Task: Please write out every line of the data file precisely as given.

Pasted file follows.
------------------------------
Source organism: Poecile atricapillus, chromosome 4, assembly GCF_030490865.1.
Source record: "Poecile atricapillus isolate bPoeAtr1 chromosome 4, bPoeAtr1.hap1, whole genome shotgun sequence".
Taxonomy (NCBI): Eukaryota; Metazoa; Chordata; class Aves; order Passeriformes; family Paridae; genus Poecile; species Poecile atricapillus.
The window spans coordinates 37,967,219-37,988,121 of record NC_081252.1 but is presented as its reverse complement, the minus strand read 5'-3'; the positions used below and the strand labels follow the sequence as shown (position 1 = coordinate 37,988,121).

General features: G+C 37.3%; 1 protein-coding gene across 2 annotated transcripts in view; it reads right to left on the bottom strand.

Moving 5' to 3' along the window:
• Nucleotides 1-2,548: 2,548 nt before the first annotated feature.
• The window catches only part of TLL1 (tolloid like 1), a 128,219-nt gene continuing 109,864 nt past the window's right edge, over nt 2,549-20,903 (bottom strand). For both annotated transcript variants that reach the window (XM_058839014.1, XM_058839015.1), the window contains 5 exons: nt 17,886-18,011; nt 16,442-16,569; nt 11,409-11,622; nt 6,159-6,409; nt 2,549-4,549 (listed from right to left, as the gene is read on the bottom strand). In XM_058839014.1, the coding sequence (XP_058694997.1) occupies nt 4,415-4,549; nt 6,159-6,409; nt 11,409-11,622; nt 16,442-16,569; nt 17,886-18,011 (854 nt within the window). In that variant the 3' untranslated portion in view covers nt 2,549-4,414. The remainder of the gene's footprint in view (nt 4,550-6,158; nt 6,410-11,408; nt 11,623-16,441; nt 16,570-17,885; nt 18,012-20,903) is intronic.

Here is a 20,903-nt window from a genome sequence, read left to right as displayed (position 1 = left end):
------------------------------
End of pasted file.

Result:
Source organism: Poecile atricapillus, chromosome 4, assembly GCF_030490865.1.
Source record: "Poecile atricapillus isolate bPoeAtr1 chromosome 4, bPoeAtr1.hap1, whole genome shotgun sequence".
Taxonomy (NCBI): Eukaryota; Metazoa; Chordata; class Aves; order Passeriformes; family Paridae; genus Poecile; species Poecile atricapillus.
The window spans coordinates 37,967,219-37,988,121 of record NC_081252.1 but is presented as its reverse complement, the minus strand read 5'-3'; the positions used below and the strand labels follow the sequence as shown (position 1 = coordinate 37,988,121).

General features: G+C 37.3%; 1 protein-coding gene across 2 annotated transcripts in view; it reads right to left on the bottom strand.

Moving 5' to 3' along the window:
• Nucleotides 1-2,548: 2,548 nt before the first annotated feature.
• The window catches only part of TLL1 (tolloid like 1), a 128,219-nt gene continuing 109,864 nt past the window's right edge, over nt 2,549-20,903 (bottom strand). For both annotated transcript variants that reach the window (XM_058839014.1, XM_058839015.1), the window contains 5 exons: nt 17,886-18,011; nt 16,442-16,569; nt 11,409-11,622; nt 6,159-6,409; nt 2,549-4,549 (listed from right to left, as the gene is read on the bottom strand). In XM_058839014.1, the coding sequence (XP_058694997.1) occupies nt 4,415-4,549; nt 6,159-6,409; nt 11,409-11,622; nt 16,442-16,569; nt 17,886-18,011 (854 nt within the window). In that variant the 3' untranslated portion in view covers nt 2,549-4,414. The remainder of the gene's footprint in view (nt 4,550-6,158; nt 6,410-11,408; nt 11,623-16,441; nt 16,570-17,885; nt 18,012-20,903) is intronic.

Here is a 20,903-nt window from a genome sequence, read left to right as displayed (position 1 = left end):